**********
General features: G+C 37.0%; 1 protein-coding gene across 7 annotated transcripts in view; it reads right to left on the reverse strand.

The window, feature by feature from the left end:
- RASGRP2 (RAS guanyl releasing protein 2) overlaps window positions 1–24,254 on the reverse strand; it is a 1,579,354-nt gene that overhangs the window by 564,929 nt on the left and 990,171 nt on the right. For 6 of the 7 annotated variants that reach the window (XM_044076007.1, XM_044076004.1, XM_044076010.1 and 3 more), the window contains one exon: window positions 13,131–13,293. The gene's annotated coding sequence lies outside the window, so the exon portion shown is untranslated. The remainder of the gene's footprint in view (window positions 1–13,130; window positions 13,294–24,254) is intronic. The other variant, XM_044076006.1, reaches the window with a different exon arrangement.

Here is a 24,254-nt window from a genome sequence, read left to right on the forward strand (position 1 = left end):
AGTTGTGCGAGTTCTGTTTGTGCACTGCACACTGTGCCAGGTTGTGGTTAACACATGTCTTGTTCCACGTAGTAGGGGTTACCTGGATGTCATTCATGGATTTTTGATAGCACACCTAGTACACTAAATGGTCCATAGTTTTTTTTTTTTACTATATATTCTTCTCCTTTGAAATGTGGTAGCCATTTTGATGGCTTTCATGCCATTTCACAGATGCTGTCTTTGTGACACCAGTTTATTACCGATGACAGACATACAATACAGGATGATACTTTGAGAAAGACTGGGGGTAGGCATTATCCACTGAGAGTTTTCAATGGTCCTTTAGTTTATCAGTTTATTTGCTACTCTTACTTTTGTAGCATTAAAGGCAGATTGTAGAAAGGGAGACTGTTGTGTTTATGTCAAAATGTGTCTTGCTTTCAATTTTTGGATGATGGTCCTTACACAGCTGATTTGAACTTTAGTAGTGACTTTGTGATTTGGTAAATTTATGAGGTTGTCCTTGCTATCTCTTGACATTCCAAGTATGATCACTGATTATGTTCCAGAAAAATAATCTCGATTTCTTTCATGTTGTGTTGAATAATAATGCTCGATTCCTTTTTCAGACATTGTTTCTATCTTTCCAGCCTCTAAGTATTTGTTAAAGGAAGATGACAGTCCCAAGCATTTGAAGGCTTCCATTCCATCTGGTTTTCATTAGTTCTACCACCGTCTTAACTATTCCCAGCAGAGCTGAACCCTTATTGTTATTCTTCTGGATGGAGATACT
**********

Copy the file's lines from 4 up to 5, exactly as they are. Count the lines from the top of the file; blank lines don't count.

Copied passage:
Here is a 24,254-nt window from a genome sequence, read left to right on the forward strand (position 1 = left end):
AGTTGTGCGAGTTCTGTTTGTGCACTGCACACTGTGCCAGGTTGTGGTTAACACATGTCTTGTTCCACGTAGTAGGGGTTACCTGGATGTCATTCATGGATTTTTGATAGCACACCTAGTACACTAAATGGTCCATAGTTTTTTTTTTTTACTATATATTCTTCTCCTTTGAAATGTGGTAGCCATTTTGATGGCTTTCATGCCATTTCACAGATGCTGTCTTTGTGACACCAGTTTATTACCGATGACAGACATACAATACAGGATGATACTTTGAGAAAGACTGGGGGTAGGCATTATCCACTGAGAGTTTTCAATGGTCCTTTAGTTTATCAGTTTATTTGCTACTCTTACTTTTGTAGCATTAAAGGCAGATTGTAGAAAGGGAGACTGTTGTGTTTATGTCAAAATGTGTCTTGCTTTCAATTTTTGGATGATGGTCCTTACACAGCTGATTTGAACTTTAGTAGTGACTTTGTGATTTGGTAAATTTATGAGGTTGTCCTTGCTATCTCTTGACATTCCAAGTATGATCACTGATTATGTTCCAGAAAAATAATCTCGATTTCTTTCATGTTGTGTTGAATAATAATGCTCGATTCCTTTTTCAGACATTGTTTCTATCTTTCCAGCCTCTAAGTATTTGTTAAAGGAAGATGACAGTCCCAAGCATTTGAAGGCTTCCATTCCATCTGGTTTTCATTAGTTCTACCACCGTCTTAACTATTCCCAGCAGAGCTGAACCCTTATTGTTATTCTTCTGGATGGAGATACT